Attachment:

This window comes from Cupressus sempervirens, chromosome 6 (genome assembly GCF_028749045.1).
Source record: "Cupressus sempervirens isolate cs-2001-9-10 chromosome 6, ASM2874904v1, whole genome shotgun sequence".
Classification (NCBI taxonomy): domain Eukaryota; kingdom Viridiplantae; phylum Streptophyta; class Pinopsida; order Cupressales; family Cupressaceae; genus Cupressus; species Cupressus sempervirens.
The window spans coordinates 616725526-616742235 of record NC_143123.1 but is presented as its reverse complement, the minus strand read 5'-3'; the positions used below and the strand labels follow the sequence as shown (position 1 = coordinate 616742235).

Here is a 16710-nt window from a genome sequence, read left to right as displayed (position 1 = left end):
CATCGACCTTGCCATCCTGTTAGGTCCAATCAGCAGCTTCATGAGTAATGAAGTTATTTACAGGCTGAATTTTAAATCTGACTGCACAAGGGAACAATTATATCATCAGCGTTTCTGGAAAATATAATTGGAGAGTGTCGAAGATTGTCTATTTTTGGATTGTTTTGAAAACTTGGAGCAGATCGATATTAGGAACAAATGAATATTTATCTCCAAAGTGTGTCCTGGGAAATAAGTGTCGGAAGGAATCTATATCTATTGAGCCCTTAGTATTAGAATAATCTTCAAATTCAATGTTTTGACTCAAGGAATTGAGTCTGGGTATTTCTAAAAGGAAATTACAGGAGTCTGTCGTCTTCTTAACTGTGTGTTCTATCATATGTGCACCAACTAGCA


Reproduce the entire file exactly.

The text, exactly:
This window comes from Cupressus sempervirens, chromosome 6 (genome assembly GCF_028749045.1).
Source record: "Cupressus sempervirens isolate cs-2001-9-10 chromosome 6, ASM2874904v1, whole genome shotgun sequence".
Classification (NCBI taxonomy): domain Eukaryota; kingdom Viridiplantae; phylum Streptophyta; class Pinopsida; order Cupressales; family Cupressaceae; genus Cupressus; species Cupressus sempervirens.
The window spans coordinates 616725526-616742235 of record NC_143123.1 but is presented as its reverse complement, the minus strand read 5'-3'; the positions used below and the strand labels follow the sequence as shown (position 1 = coordinate 616742235).

Here is a 16710-nt window from a genome sequence, read left to right as displayed (position 1 = left end):
CATCGACCTTGCCATCCTGTTAGGTCCAATCAGCAGCTTCATGAGTAATGAAGTTATTTACAGGCTGAATTTTAAATCTGACTGCACAAGGGAACAATTATATCATCAGCGTTTCTGGAAAATATAATTGGAGAGTGTCGAAGATTGTCTATTTTTGGATTGTTTTGAAAACTTGGAGCAGATCGATATTAGGAACAAATGAATATTTATCTCCAAAGTGTGTCCTGGGAAATAAGTGTCGGAAGGAATCTATATCTATTGAGCCCTTAGTATTAGAATAATCTTCAAATTCAATGTTTTGACTCAAGGAATTGAGTCTGGGTATTTCTAAAAGGAAATTACAGGAGTCTGTCGTCTTCTTAACTGTGTGTTCTATCATATGTGCACCAACTAGCA